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Thursday, January 28, 2010

Google Economist Explains Why You Won't Pay For Online News

Posted By on Thu, Jan 28, 2010 at 3:30 PM

More dough that won't be spent on online journalism
  • More dough that won't be spent on online journalism
Google economist Hal Varian gave a primer on the economists of news last night to a standing-room-only audience at Berkeley's Graduate School of Journalism. A lot of what he talked about has been said before: He showed slides of declining newspaper circulation and charts showing the tiny, 5-percent sliver that online advertising revenue represents in the total newspaper revenue pie.

But the statistics were even grimmer  than you might be expecting : Overall newspaper circulation has  been in decline since 1990, "well before the Internet," Varian noted, while newspaper circulation crossed against the nation's population has been declining since 1960;  and circulation per household has been dropping since -- wait for it -- 1945. You can't blame the Web for that.

Like many other media experts, Varian said he was skeptical that readers would or should be willing to pay for news online. (As of last week, the New York Times is banking you will.) But he provided a novel explanation for why, exactly, people won't spend money on an online product that they were willing to buy in hard copy.

click to enlarge Hal Varian
  • Hal Varian
Most media pundits blame newspapers for their initial decisions not to

charge for content online. Once news was available for free, there was

no going back, at least according to popular wisdom. That's why no one

is willing to pay for online news, according to the conventional wisdom.

Varian has a more interesting explanation. He presented a slide of

Google search data, in which the amount of  Google Web search activity

in general was compared with amount of activity on Google news over the

course of the week. 

It turns out, that compared

with Web search access, Google news access goes up during the day, down

in the evening, and way, way down over the weekend. This data is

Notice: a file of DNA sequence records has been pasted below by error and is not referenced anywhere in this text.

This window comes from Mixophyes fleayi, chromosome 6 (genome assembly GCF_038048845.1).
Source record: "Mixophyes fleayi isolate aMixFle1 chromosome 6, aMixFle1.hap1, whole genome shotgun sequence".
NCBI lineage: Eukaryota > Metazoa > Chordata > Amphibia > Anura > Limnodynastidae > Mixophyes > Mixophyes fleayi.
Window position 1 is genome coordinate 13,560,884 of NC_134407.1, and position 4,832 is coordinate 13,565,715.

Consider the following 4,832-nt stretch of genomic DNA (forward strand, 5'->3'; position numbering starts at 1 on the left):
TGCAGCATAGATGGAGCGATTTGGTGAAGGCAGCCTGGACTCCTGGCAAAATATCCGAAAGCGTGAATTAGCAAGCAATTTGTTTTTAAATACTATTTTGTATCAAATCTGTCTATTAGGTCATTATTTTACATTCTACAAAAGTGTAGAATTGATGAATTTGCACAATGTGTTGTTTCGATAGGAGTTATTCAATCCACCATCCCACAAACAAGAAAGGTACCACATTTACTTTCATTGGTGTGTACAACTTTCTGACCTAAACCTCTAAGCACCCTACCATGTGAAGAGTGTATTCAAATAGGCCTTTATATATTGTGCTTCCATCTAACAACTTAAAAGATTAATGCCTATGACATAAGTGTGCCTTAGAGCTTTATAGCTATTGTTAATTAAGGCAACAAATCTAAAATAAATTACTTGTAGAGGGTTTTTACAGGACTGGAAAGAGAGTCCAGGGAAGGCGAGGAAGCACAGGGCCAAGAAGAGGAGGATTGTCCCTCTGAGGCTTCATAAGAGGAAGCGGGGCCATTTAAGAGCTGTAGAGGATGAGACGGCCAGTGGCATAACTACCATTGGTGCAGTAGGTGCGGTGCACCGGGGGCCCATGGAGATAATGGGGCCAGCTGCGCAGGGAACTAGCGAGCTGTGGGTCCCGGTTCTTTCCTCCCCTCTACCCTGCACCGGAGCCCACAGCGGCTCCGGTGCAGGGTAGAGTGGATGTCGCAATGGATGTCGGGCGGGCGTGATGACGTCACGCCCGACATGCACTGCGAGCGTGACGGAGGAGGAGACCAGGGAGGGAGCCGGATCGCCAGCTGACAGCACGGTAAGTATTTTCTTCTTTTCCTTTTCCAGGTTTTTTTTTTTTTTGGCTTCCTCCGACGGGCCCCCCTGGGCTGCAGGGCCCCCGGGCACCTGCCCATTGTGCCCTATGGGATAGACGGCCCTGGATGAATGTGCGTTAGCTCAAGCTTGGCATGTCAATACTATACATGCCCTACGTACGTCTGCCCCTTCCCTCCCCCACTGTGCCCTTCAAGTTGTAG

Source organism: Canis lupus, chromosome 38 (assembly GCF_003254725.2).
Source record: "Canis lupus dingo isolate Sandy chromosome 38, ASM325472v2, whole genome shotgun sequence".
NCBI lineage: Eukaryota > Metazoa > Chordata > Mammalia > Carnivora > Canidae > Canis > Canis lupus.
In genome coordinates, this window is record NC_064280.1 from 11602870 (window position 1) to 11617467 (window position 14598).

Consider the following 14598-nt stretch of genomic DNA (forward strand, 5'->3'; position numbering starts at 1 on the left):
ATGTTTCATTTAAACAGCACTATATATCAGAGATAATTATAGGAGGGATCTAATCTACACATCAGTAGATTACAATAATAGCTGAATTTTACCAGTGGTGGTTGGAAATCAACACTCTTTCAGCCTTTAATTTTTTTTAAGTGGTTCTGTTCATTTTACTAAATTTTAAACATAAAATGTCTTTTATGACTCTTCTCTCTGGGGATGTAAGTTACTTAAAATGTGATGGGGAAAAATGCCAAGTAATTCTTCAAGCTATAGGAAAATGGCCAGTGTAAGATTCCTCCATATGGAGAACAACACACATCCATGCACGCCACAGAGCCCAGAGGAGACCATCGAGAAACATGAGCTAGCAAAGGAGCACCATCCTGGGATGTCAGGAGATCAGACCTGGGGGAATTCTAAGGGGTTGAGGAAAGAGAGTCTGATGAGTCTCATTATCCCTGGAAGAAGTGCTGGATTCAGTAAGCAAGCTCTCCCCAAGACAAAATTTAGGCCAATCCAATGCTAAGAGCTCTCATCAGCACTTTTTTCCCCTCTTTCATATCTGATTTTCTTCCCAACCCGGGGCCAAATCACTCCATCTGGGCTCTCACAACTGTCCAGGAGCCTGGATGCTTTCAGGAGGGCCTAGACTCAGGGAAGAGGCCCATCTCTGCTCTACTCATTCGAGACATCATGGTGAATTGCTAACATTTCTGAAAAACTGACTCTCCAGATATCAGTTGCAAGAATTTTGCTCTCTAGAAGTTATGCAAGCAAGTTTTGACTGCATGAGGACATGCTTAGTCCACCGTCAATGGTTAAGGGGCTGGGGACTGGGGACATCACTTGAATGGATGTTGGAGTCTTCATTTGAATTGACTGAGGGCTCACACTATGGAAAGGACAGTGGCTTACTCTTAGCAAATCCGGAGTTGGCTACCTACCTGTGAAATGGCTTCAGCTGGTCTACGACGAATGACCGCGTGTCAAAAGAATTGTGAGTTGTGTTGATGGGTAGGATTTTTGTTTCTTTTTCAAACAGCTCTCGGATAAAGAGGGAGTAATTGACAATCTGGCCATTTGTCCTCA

consistent with the results of other studies that indicate Americans

still spend much more time with print newspapers than they do with news

online -- one Nielsen study found that Internet users spent an average of 38 minutes total per month

on newspaper sites.  "What that says to me  is that reading the news

online is a worktime activity. ... Most people aren't paid to sit at a

computer and read newspapers. They're snatching things throughout the

day," Varian said.

Well, duh. But Varian makes a good point: People who click on a news article or a video at work as a distraction

from other tasks aren't going to want to pay for it. People are willing

to pay for newspapers not because they're used to paying, according to

Varian, but because "It's a much nicer experience to sit there with a

newspaper and a cup of coffee and have that be your leisure time


To the extent that reading an actual newspaper is an

activity in itself, Varian argued, people are willing to pay for it, in

a way they aren't willing to pay for a couple minutes of distraction at

work. So the challenge for newspapers would be to reinvent a

way to make reading news  a leisure-time activity. Then -- and only

then -- will readers be willing to pay for content.

This, of course, is the grand hope that motivated the journalistic excitement over the announcement

of the iPad this Wednesday. If Steve Jobs could make the way people

read news pleasurable enough, journalists hoped, maybe people would be

willing to pay for it.

Varian's explanation sharpens this logic

and suggests an interesting a work time/leisure time, won't pay/will

pay divide that could be useful to mainstream newspapers as they try to

save their struggling business.

As for the tension between some news agencies and Google

over Google News, Varian painted a very rosy picture of the

Google/newspaper interaction, noting that 35 to 40 percent of traffic

is coming to news sites through search engines.

Not that ad revenue from clicks has provided the answer for news organizations so far.   


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Lois Beckett


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